Yet again I am writing my post while watching an ice skating event. This time it’s the wonderfully schmaltzy ice dancing final. Too much makeup, ridiculous outfits, facial glitter, and polka moves on skates. It’s the kind of thing I would love to watch with one of my best friends from college, Christian Gabriel.
I don’t know what it is about Christian, his lust for life or fabulous imagination, but he really inspires the silly in me. During the fall of 2001 we spent weeks perfecting a move called “Octopus Boy” where we taped ourselves together and wiggled our arms and legs in sea creature-inspired motions. Yes Mom and Dad, that’s what I was doing with your $150K tuition!
Living one room apart, we committed ourselves to the art of improvisational dance to the vocal stylings of Lenny Kravitz and then pounded caffeine to finish our work between the hours of 3 and 6 am. And when we weren’t in and out of Moulin Rouge-worthy ensembles we were busy working on our short film, “Hello Ridiculous.” That’s right. While others readied themselves to be Rhodes scholars or applied to grad school, I spent my days with Christian and our friend Mary-Alice making a film about being absurd. My favorite scene is when we are all drunkenly dancing on a roof in various states of undress lucky not to fall six stories off a historic building. Ahhh, common sense.
While I love living in Washington and all the buttoned-up intellectuals it’s exploding with, sometimes I really miss the nonconformists I cocooned with in college. Why shouldn’t we tightrope walk in Vivienne Westwood getups between classes? Or eat cigarettes for breakfast? Where are the people like that in Washington? Well, they are either ice skating in Vancouver (love you Johnny Weir!) or they’re in New York. Luckily, I still have wonderful friends like Christian who are just a train ride away.
Fall 2001, Christian and I are dressed and ready to stay in and watch TV! That's right! We put on black tie to study for finals too.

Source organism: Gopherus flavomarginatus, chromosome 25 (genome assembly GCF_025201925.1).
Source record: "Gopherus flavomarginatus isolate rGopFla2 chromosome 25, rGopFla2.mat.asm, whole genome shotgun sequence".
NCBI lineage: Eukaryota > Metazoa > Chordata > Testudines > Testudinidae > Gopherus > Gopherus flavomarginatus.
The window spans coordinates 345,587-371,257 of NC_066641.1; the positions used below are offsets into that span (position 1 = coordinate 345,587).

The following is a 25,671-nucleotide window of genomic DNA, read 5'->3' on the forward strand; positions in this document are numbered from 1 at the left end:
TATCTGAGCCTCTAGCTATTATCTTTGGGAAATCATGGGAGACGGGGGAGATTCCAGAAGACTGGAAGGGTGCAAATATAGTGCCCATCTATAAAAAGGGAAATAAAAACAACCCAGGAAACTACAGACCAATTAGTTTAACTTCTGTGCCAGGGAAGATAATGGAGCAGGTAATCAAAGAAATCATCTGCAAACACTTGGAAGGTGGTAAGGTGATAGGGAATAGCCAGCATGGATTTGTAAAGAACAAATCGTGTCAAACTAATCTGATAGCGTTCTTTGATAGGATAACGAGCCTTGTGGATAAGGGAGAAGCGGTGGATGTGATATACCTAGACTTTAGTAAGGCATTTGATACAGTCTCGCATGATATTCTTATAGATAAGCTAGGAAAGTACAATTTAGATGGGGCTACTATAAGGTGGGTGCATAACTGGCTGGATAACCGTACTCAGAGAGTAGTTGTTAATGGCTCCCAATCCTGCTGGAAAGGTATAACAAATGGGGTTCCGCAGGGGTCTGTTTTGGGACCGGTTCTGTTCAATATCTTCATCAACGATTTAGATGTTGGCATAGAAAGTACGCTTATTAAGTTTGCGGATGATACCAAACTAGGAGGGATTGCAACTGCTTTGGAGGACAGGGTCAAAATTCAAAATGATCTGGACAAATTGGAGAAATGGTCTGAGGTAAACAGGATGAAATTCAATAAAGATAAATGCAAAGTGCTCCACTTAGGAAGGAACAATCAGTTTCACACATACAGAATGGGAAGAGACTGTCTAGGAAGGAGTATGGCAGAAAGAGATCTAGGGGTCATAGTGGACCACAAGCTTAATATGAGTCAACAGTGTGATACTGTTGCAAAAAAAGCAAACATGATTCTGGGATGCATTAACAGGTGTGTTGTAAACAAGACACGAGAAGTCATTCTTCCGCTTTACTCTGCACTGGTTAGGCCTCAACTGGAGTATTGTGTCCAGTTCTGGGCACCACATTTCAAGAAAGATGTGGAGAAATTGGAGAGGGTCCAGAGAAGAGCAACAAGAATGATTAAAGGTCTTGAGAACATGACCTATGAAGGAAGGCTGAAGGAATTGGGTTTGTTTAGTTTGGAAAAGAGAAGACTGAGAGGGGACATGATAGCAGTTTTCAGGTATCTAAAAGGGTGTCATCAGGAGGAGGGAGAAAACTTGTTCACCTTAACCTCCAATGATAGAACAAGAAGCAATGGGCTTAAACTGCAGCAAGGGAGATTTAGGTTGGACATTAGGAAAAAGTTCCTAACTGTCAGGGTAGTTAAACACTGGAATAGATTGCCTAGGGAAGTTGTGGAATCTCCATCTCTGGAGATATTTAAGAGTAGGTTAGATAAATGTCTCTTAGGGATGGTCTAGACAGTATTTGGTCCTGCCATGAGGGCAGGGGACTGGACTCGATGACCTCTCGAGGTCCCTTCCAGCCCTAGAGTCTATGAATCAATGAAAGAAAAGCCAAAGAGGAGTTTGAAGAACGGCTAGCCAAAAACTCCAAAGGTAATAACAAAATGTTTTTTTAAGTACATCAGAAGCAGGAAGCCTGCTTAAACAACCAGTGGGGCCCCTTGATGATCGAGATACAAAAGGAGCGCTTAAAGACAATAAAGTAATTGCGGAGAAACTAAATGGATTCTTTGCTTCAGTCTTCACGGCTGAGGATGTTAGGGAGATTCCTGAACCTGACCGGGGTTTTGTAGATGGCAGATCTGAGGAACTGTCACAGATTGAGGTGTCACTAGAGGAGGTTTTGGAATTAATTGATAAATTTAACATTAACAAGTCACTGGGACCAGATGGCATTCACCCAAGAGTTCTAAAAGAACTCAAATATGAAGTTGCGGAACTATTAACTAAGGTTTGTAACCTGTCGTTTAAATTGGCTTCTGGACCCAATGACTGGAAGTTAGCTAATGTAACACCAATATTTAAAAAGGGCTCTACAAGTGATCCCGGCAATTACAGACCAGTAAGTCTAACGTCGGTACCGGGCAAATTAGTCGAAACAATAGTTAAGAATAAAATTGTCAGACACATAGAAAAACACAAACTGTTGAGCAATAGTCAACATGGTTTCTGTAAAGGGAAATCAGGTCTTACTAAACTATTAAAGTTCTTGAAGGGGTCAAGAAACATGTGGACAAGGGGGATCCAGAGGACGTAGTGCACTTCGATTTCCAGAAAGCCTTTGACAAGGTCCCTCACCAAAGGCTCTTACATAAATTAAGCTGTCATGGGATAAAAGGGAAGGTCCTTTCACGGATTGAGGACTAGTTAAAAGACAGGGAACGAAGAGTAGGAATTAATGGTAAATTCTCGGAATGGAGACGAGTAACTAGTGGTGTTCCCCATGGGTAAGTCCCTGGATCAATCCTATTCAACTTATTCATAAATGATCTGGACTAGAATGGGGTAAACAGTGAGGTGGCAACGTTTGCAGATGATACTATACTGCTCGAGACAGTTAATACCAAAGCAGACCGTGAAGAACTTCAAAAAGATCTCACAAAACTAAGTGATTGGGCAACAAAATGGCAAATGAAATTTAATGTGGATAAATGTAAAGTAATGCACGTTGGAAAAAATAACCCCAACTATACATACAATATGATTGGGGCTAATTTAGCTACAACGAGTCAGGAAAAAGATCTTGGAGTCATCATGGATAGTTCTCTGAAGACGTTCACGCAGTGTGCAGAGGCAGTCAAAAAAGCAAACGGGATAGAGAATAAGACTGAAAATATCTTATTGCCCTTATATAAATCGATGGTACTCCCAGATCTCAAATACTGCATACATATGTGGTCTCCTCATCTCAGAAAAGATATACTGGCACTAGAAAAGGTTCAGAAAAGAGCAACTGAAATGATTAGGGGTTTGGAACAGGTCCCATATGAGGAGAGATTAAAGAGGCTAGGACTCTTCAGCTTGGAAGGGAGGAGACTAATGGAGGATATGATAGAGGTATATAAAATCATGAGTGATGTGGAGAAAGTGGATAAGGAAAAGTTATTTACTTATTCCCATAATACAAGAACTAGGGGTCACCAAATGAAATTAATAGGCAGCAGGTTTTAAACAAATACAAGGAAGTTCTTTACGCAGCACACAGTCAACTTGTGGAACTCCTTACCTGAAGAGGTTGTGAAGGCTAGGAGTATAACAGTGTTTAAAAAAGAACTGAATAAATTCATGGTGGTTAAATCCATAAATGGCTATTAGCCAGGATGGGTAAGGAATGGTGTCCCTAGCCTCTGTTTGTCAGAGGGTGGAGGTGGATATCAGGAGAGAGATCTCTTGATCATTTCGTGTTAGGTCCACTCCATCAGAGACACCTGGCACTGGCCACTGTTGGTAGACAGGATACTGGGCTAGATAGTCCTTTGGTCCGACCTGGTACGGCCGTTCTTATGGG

Tuesday, January 12th, 2010
I remember the first time I watched Greek. It was with the eyes of a hungover skeptic. The show really appealed to me because I was able to say the title without getting dizzy and ill. So I ignored the fact that it was playing on ABC Family and started to watch. Five minutes later and I knew this one was made for me. High maintenance women, binge drinking, elitist clubs, gossip, slutty frat boys with hearts of gold, and oh so much more. All of a sudden I was living the Greek life I was cheated of!
Vassar College, while a really lovely institution which I adored, is sadly devoid of frats and sororities. While I absolutely didn’t care about this at all when I was in school, watching Greek made me realize how much I missed out. I too could have worn a pink sweatshirt with cryptic letters that allowed me to haze my peers and sleep with frat boys. I could have hated girls for no reason except that they were in a less fabulous sorority and had a whole house of hot men drunk and ready to play bedroom explorer.
Maybe it was the fact that I glued my eyes open when Greek was on or took the “which Greek character are you?” quiz every other day (I’m Evan Chambers of course), but Craig started to take pity on me. Never mind that I have him completely hooked to the show targeted at high schoolers too. So for Christmas this year he had the genius idea of buying me Zeta Beta Zeta gear as stocking stuffers so that I could feel like one of the greatest girls at Cyprus Rhodes University!
Casey and Ashley in ZBZ pink!
Here I am in my amazing Zeta Beta Zeta gear!! Why didn't Vassar have sororities! Curse these eenie weenie liberal arts colleges!